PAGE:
“But they couldn’t hug each other, right?” “I don’t think so.” “How close to the wall were they chained?” Children do not ask about underlying economic motivations and the forces of history. They want the details. And the Maison des Esclaves was all details. Up voluptuous staircases to well-appointed rooms that wouldn’t be out of place in a typical merchant’s house in any well-maintained European town, the curves of the eighteenth century were supremely elegant. The ceiling of the dungeon was the floor of the salon.

“And a family lived here?” Elijah asked.

“They ate dinner every night with a view of the sea.”

“With all the slaves downstairs?” “With all the slaves downstairs.” People can leap out of their time only in the way a fish leaps out of the water, holding itself open for a wave, before tumbling back in. Should I explain? How should I explain?

Soon Elijah tugged on my sleeve to go. There wasn’t much more to see in the Maison des Esclaves anyway. None of the usual scaffolding of museums helpfully guiding viewers to expected epiphanies. No wall texts offering panelled explanations. It was just another haunted house.

On the street outside, Elijah began weeping angrily—the animal urge unsuppressed.

“Why did we have to see that?” “It’s life,” I said. “No, it’s not. It isn’t.” “It’s important to look at the past,” I said. The slap of the flat of the platitude, as a poet once said, heavy on my tongue.

“That’s not life. Why are we wasting life?” “This is reality,” I said stupidly. “I hate reality,” he replied. I couldn’t stop myself from laughing, and my impotence in the face of real questions made him angrier. My son and I wandered up the slope. He was cold again. I had to be his cloak, but he no longer wanted my arms for cover. I hoped for a natural curiosity for distraction. Maybe a bird we had never seen before, a lingering jewel from disintegrating nature. But in the harbour, the great ships rolled on, the pirogues ploughed by. That was all. Why were we wasting life?

When my father was diagnosed with lymphoma, he decided to undertake the annual pilgrimage around the Shikoku prefectures in Japan—walking eighty-eight temples in eighty-eight days. At each station of the journey, the priests stamp the temple’s name into a book the pilgrims carry with them, a passport between nothing and nothing. Diagnosed with ephemerality, my father’s first thought was to travel, to give himself the names of destinations. He filled a passport to oblivion. The passport sits beside his ashes now, in my mother’s bedroom.

The bell rang out. It would have to do for an epiphany. The next ferry was already arriving at the dock. Right where she said she would be was the woman in the indigo boubou hustling her basket of trinkets. The world may well be ending, but today’s commerce must go on.

Ton fils, ça va?” “Ça va, madame.” “Il est beau, ton fils.” “Oui, il est beau.”

I could not stop even to refuse to buy.

After we settled back on the ferry, I calmed the boy with a book of word puzzles. I wished I had a book of word puzzles for myself. I wished I had something to write. In writing we hide from the fact that the life of the mind is the life of the flesh delayed for a bit. Here is the insight of our time: human beings are not supposed to amount to much. All those monuments you built do not matter. The eternities were all imaginary. The big piles of stones are all gauche. And if we live as if life were disposable, that is because life is disposable. The only answer to death that anybody has discovered is a little more life. The only answer to Dad lying there like a stone was newborn Aviva to be picked up. The only answer.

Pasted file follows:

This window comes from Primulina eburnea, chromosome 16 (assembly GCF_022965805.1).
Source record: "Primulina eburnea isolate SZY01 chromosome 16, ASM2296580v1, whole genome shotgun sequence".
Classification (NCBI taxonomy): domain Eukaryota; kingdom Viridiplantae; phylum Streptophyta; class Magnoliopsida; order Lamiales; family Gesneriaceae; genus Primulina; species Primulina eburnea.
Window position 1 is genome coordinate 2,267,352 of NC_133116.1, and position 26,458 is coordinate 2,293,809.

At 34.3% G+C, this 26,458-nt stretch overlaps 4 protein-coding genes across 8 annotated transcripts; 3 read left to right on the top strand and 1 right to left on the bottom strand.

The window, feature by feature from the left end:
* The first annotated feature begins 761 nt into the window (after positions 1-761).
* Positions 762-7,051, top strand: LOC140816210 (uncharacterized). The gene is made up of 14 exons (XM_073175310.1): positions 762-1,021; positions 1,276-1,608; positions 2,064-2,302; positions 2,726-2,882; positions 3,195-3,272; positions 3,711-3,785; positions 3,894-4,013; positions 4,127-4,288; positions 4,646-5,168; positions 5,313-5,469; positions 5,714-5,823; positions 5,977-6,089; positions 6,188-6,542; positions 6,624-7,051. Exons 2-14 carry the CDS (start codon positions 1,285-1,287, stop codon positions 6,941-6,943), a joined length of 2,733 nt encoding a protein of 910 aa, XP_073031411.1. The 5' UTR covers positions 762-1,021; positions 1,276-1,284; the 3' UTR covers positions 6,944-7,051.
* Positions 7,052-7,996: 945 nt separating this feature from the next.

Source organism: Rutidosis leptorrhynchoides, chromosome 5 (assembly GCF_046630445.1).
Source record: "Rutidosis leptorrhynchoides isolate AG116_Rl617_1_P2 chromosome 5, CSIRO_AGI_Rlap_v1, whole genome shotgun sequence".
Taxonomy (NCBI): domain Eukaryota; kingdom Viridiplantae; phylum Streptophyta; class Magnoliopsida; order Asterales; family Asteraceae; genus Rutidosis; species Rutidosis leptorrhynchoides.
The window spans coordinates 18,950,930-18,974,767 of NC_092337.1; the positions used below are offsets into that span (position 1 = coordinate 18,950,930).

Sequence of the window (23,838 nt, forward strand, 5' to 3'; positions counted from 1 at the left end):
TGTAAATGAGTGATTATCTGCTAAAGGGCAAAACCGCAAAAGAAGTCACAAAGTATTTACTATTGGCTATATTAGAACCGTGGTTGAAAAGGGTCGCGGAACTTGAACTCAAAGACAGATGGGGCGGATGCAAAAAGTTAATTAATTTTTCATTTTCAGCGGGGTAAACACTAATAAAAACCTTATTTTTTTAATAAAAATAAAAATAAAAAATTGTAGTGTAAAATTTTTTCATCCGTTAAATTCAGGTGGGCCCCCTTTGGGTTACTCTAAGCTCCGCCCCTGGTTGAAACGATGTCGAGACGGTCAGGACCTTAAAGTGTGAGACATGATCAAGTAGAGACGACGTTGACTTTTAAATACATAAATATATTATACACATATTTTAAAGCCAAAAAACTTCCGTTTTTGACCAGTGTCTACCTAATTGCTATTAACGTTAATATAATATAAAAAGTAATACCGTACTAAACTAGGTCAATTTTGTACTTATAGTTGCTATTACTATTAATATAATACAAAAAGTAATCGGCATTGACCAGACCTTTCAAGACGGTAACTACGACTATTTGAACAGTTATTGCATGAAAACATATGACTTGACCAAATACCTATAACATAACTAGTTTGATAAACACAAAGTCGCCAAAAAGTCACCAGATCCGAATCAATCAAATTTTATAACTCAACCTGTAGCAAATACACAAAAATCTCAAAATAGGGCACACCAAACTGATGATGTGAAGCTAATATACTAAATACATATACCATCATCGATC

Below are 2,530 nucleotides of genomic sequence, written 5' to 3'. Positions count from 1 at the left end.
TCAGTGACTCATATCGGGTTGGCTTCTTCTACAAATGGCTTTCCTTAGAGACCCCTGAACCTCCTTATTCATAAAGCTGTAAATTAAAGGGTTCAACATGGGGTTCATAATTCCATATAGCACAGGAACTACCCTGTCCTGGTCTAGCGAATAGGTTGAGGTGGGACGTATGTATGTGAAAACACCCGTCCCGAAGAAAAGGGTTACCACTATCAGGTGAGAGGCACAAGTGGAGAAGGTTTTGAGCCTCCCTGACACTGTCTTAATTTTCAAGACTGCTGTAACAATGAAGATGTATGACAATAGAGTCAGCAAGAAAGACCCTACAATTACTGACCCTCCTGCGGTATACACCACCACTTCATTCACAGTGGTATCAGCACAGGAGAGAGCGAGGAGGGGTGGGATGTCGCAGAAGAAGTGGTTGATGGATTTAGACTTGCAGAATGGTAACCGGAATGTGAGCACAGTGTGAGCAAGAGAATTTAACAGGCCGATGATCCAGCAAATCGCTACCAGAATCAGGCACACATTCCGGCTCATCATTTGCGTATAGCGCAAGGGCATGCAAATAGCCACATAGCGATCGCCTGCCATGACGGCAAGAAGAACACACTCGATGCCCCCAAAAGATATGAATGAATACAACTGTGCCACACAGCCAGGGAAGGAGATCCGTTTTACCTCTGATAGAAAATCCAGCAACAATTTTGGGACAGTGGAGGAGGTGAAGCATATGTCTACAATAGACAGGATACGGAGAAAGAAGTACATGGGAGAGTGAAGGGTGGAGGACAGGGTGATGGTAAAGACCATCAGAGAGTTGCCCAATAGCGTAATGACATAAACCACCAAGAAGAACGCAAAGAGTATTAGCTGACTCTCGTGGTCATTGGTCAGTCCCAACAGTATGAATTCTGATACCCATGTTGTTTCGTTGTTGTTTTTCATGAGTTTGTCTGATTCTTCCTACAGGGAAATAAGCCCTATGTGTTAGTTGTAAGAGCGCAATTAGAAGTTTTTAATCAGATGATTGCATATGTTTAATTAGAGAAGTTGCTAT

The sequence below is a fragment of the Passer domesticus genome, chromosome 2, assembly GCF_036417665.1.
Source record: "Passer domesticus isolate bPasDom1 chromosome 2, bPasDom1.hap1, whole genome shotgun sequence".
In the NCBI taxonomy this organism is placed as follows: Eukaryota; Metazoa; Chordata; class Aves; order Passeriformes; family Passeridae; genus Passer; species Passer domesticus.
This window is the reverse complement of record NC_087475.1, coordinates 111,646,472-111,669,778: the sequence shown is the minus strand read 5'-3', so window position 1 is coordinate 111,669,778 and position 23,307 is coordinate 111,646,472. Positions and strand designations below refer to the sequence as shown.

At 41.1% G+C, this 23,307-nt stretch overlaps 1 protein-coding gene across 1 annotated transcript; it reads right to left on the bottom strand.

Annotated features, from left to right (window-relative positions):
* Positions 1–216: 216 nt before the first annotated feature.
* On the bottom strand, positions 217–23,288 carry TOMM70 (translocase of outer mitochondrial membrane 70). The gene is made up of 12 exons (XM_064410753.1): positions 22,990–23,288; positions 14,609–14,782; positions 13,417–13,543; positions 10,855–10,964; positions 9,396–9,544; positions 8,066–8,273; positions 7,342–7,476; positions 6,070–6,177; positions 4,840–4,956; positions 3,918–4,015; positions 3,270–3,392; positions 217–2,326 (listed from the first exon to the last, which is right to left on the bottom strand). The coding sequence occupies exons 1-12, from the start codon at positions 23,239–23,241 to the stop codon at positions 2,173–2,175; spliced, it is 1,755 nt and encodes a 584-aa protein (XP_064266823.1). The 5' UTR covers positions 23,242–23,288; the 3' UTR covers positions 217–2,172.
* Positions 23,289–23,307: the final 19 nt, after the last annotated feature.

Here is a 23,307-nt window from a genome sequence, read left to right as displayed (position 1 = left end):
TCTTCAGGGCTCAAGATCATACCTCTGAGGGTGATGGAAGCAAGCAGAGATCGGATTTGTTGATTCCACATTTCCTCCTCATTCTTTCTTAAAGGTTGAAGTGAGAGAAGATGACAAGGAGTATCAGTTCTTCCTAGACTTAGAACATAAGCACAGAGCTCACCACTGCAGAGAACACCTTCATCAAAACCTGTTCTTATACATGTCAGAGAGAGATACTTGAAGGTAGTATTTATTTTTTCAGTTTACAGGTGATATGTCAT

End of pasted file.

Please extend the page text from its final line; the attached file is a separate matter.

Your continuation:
The ferry set off. Elijah and I had nothing more to say. And I remembered, again, climbing from Canmore to see the pictographs in the pass. I remembered that ashes from forest fires in the Okanagan had drifted down, and the sun was a cool orange disc in the middle of the grey sky. I remembered I was carrying nothing but a couple of lines from Li Po:

We sit together, the mountain and me, until only the mountain remains.

Emerald tarns nestled beneath fossilized Devonian coral reefs. On all sides untouched pines were flickering with boreal chickadees—a cougar with two cubs had stalked the town recently. The pictographs were waiting between two trouted lakes the colour of bluebirds, beside the sloughed skin of coal shale by the abandoned mineshafts, under a crop of white rock. Drawn perhaps a thousand years ago, a figure, red lines, a man holding up a circle. A message with a lost meaning from a tribe that no longer possessed even the luxury of a name. The shock of the human mark like a greeting.

On the ferry back to Dakar, a television with grainy reception was showing the local wrestling, la lutte. Huge men, in ecstasies of pre-match magic, strung with leather-banded talismans around their thighs and forearms, danced through the drenches of pink and blue protective liquids their marabouts had coated them with. As the ferry pulled back to the city, they grappled in the sand, their hands on the other’s loincloths, their heads on each other’s shoulders, their arms entangled in obscure blocks and forces. Locked in each other, they waited for the right movement at the right moment. I envied them. They knew what they wrestled.

Brick 96

Stephen Marche is a novelist and a columnist with Esquire. His latest book is The Hunger of the Wolf.